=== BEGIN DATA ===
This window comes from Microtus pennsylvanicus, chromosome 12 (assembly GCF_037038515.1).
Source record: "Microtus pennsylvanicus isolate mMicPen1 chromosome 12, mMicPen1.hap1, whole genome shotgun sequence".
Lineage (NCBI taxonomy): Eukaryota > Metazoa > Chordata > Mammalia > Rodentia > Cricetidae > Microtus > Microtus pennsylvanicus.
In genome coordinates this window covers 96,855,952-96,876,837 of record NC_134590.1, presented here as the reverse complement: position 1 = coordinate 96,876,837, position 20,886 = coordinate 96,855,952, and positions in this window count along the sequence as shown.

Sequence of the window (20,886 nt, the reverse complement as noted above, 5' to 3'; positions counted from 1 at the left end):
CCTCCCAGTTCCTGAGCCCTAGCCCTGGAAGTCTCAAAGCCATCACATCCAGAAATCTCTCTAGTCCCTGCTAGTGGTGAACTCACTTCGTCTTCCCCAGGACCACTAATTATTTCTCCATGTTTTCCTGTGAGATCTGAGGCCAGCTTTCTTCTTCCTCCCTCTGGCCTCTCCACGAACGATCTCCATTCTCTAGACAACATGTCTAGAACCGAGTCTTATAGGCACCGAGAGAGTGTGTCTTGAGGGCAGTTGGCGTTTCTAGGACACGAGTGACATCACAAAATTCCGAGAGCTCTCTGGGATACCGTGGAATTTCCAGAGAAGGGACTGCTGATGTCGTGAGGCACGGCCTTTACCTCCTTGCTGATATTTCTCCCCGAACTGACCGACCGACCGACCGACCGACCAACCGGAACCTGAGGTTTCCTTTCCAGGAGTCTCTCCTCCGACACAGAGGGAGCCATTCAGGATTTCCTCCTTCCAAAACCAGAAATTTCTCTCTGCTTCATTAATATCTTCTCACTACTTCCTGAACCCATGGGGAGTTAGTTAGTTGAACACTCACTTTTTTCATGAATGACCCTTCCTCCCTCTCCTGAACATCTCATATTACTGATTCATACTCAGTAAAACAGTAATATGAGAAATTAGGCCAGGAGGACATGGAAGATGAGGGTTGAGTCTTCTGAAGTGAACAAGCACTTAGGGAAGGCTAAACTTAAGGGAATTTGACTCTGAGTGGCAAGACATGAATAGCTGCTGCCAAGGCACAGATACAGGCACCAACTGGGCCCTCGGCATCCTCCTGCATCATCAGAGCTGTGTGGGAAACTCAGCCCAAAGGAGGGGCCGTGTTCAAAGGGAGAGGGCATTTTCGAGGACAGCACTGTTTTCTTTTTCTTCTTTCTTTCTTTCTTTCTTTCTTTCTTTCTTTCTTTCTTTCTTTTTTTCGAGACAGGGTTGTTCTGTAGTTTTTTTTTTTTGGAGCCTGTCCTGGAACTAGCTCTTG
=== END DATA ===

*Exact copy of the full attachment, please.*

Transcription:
This window comes from Microtus pennsylvanicus, chromosome 12 (assembly GCF_037038515.1).
Source record: "Microtus pennsylvanicus isolate mMicPen1 chromosome 12, mMicPen1.hap1, whole genome shotgun sequence".
Lineage (NCBI taxonomy): Eukaryota > Metazoa > Chordata > Mammalia > Rodentia > Cricetidae > Microtus > Microtus pennsylvanicus.
In genome coordinates this window covers 96,855,952-96,876,837 of record NC_134590.1, presented here as the reverse complement: position 1 = coordinate 96,876,837, position 20,886 = coordinate 96,855,952, and positions in this window count along the sequence as shown.

Sequence of the window (20,886 nt, the reverse complement as noted above, 5' to 3'; positions counted from 1 at the left end):
CCTCCCAGTTCCTGAGCCCTAGCCCTGGAAGTCTCAAAGCCATCACATCCAGAAATCTCTCTAGTCCCTGCTAGTGGTGAACTCACTTCGTCTTCCCCAGGACCACTAATTATTTCTCCATGTTTTCCTGTGAGATCTGAGGCCAGCTTTCTTCTTCCTCCCTCTGGCCTCTCCACGAACGATCTCCATTCTCTAGACAACATGTCTAGAACCGAGTCTTATAGGCACCGAGAGAGTGTGTCTTGAGGGCAGTTGGCGTTTCTAGGACACGAGTGACATCACAAAATTCCGAGAGCTCTCTGGGATACCGTGGAATTTCCAGAGAAGGGACTGCTGATGTCGTGAGGCACGGCCTTTACCTCCTTGCTGATATTTCTCCCCGAACTGACCGACCGACCGACCGACCGACCAACCGGAACCTGAGGTTTCCTTTCCAGGAGTCTCTCCTCCGACACAGAGGGAGCCATTCAGGATTTCCTCCTTCCAAAACCAGAAATTTCTCTCTGCTTCATTAATATCTTCTCACTACTTCCTGAACCCATGGGGAGTTAGTTAGTTGAACACTCACTTTTTTCATGAATGACCCTTCCTCCCTCTCCTGAACATCTCATATTACTGATTCATACTCAGTAAAACAGTAATATGAGAAATTAGGCCAGGAGGACATGGAAGATGAGGGTTGAGTCTTCTGAAGTGAACAAGCACTTAGGGAAGGCTAAACTTAAGGGAATTTGACTCTGAGTGGCAAGACATGAATAGCTGCTGCCAAGGCACAGATACAGGCACCAACTGGGCCCTCGGCATCCTCCTGCATCATCAGAGCTGTGTGGGAAACTCAGCCCAAAGGAGGGGCCGTGTTCAAAGGGAGAGGGCATTTTCGAGGACAGCACTGTTTTCTTTTTCTTCTTTCTTTCTTTCTTTCTTTCTTTCTTTCTTTCTTTCTTTCTTTTTTTCGAGACAGGGTTGTTCTGTAGTTTTTTTTTTTTGGAGCCTGTCCTGGAACTAGCTCTTG